Eight is Enough
by Jeffrey P. Kahn, Ph.D., M.P.H.
Director, Center for Bioethics
University of Minnesota
The recent news of the birth of octuplets in Houston has rekindled discussion of the ethical issues in medically-assisted pregnancies that can result in six, seven and now eight babies. These octuplets, and the birth just over a year ago of the McCaughey septuplets remind us of the power and the responsibility in being able to manipulate reproduction. These amazing technologies can help otherwise infertile women have children, but point out that there can also be too much of a good thing. Should we limit the maximum number of multiple births in a given pregnancy, and if so, how? What are parents' and physicians' responsibilities for making sure that these limits are respected?
The health risks to both pregnant women and babies increase exponentially with additional fetuses. Triplets pose greater risks to mother and children than do single births or twins, and these risks increase greatly with four, five and six fetuses, and so on. The McCaughey septuplets are a story as much for the fact that they represent a medical miracle of survival as for the curiosity we all have in what it takes to feed, diaper and otherwise care for seven infants.
Unlike animals like dogs or cats that have litters, women aren't made to carry such numbers of offspring through the nine months of gestation it takes to go from fertilization to live birth. There just isn't enough room, nutrition, or oxygen to go around for so many fetuses, as the months of bed rest and the tenuous medical courses of the two most recent cases attest.
As the death of one of the Houston octuplets shows, even if all the babies are born alive, they have long odds to overcome. Because they are so underdeveloped, they face the same treatment issues as other premature infants, including long and extremely expensive stays in the intensive care unit (the estimate for the Houston octuplets is $2 million from birth until they leave the hospital), and that is only in the short-term. These children face unpredictable physical, cognitive, and developmental challenges in the longer-term.Medical progress or medical failure?
The truth is that these are health risks that mothers and children should never have to face. Physicians using fertility-enhancing techniques know that fertility drugs can cause many eggs to be ovulated at once. Many or all of those eggs can be fertilized to create the freakish possibility of seven, eight , and more fetuses. The consequence is either extraordinarily risky pregnancies, or the need for horribly difficult decisions about "selective reduction" -- performing abortions to reduce high multiple pregnancies to safer twins or triplets.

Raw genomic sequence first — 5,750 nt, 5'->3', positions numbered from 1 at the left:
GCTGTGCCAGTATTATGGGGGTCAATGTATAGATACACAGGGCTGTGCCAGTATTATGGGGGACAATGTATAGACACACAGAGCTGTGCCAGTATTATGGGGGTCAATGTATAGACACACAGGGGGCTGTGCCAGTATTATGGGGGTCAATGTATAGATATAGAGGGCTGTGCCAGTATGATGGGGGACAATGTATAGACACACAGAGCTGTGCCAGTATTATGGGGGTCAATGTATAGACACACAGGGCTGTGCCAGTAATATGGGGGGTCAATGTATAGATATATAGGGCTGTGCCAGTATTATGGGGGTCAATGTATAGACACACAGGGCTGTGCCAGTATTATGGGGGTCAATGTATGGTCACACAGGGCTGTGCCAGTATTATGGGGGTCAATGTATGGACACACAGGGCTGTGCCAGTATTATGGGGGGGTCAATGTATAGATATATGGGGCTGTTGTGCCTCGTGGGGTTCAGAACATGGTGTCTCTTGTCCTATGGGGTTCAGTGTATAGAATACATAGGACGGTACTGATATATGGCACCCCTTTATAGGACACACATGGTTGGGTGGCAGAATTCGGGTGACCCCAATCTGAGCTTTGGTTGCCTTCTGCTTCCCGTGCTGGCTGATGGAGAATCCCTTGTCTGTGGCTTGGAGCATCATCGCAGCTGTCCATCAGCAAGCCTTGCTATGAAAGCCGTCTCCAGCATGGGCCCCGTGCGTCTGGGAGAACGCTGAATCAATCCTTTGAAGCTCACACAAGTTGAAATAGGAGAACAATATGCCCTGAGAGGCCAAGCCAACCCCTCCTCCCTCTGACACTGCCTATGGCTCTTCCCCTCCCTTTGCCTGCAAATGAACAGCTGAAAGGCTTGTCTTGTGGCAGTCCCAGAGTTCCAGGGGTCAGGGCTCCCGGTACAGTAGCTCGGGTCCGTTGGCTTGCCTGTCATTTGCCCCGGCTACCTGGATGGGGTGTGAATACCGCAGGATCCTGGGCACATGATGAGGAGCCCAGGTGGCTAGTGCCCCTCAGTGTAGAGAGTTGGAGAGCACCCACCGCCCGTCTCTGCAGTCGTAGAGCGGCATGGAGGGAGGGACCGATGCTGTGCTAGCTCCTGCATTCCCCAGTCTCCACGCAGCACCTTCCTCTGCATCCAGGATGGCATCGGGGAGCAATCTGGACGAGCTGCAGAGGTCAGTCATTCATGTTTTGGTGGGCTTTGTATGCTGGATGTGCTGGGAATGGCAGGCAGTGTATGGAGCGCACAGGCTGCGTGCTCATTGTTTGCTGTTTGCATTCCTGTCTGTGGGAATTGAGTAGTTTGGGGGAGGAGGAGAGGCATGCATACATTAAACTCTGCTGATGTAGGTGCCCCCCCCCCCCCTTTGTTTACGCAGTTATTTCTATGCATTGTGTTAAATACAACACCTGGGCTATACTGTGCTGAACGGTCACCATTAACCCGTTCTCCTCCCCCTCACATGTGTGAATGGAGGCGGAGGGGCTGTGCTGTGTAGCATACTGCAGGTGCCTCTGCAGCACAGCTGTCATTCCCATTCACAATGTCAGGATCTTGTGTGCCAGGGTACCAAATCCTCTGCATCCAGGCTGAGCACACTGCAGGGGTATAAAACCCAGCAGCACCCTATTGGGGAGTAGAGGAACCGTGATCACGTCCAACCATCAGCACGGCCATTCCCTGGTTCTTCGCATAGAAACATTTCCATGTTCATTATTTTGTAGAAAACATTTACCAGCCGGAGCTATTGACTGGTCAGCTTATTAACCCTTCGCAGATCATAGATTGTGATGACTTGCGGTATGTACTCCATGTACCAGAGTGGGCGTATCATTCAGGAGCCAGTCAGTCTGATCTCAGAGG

But relatively low-tech ultrasound can be used to determine how many eggs are being ovulated by a woman after taking fertility drugs. When it is clear that a large number of eggs are being produced, physicians can and do counsel patients to avoid having unprotected sex until the next cycle, with (hopefully) fewer eggs. With available technology, there is no excuse for unexpected cases of high multiple pregnancies, and when they do occur it should be viewed as a failure of medical care rather than a success of reproductive technology.
The need for responsible reproduction
Couples need to agree to abstain from unprotected sex when the risks are high, or to consider the option of selected reduction. Some have suggested that this agreement be part of the informed consent process required of women before they undergo treatment with fertility drugs. We must question the medical care provided by physicians who allow octuplet pregnancies to occur, and the judgment of prospective parents who are willing to take such high-stakes gambles with the lives and health of their offspring. The risk of harm to mothers and children must be weighed against extremely long odds that such pregnancies will end with thriving babies.
The natural occurrence of high multiple-birth pregnancies is rare, but technologies for assisting reproduction have made them more common. It is this foreseeability that makes them preventable; and as in other aspects of life, if we don't learn from our failures we are destined to repeat them.
"Ethics Matters" Archive
where you'll find other columns from Jeffrey Kahn
on a wide range of bioethics topics.
Center for Bioethics and CNN Interactive.
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